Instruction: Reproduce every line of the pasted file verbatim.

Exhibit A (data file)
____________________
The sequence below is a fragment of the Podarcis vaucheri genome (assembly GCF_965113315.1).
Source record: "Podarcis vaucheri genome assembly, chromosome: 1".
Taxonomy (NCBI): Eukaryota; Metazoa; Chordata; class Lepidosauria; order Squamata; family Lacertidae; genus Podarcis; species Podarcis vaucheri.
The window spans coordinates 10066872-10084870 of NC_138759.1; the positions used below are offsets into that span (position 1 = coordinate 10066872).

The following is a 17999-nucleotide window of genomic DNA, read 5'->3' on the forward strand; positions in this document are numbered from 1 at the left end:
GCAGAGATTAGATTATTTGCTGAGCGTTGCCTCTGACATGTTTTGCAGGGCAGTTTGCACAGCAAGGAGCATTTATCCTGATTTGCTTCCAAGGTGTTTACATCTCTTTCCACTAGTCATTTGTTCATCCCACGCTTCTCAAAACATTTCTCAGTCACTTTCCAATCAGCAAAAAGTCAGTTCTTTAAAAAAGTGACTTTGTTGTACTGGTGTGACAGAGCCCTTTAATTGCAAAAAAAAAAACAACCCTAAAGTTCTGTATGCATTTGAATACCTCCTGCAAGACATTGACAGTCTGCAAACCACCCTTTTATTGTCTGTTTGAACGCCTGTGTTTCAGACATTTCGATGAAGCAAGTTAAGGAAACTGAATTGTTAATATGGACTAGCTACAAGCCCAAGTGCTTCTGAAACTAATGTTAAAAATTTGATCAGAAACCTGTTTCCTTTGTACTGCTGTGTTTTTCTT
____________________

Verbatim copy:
The sequence below is a fragment of the Podarcis vaucheri genome (assembly GCF_965113315.1).
Source record: "Podarcis vaucheri genome assembly, chromosome: 1".
Taxonomy (NCBI): Eukaryota; Metazoa; Chordata; class Lepidosauria; order Squamata; family Lacertidae; genus Podarcis; species Podarcis vaucheri.
The window spans coordinates 10066872-10084870 of NC_138759.1; the positions used below are offsets into that span (position 1 = coordinate 10066872).

The following is a 17999-nucleotide window of genomic DNA, read 5'->3' on the forward strand; positions in this document are numbered from 1 at the left end:
GCAGAGATTAGATTATTTGCTGAGCGTTGCCTCTGACATGTTTTGCAGGGCAGTTTGCACAGCAAGGAGCATTTATCCTGATTTGCTTCCAAGGTGTTTACATCTCTTTCCACTAGTCATTTGTTCATCCCACGCTTCTCAAAACATTTCTCAGTCACTTTCCAATCAGCAAAAAGTCAGTTCTTTAAAAAAGTGACTTTGTTGTACTGGTGTGACAGAGCCCTTTAATTGCAAAAAAAAAAACAACCCTAAAGTTCTGTATGCATTTGAATACCTCCTGCAAGACATTGACAGTCTGCAAACCACCCTTTTATTGTCTGTTTGAACGCCTGTGTTTCAGACATTTCGATGAAGCAAGTTAAGGAAACTGAATTGTTAATATGGACTAGCTACAAGCCCAAGTGCTTCTGAAACTAATGTTAAAAATTTGATCAGAAACCTGTTTCCTTTGTACTGCTGTGTTTTTCTT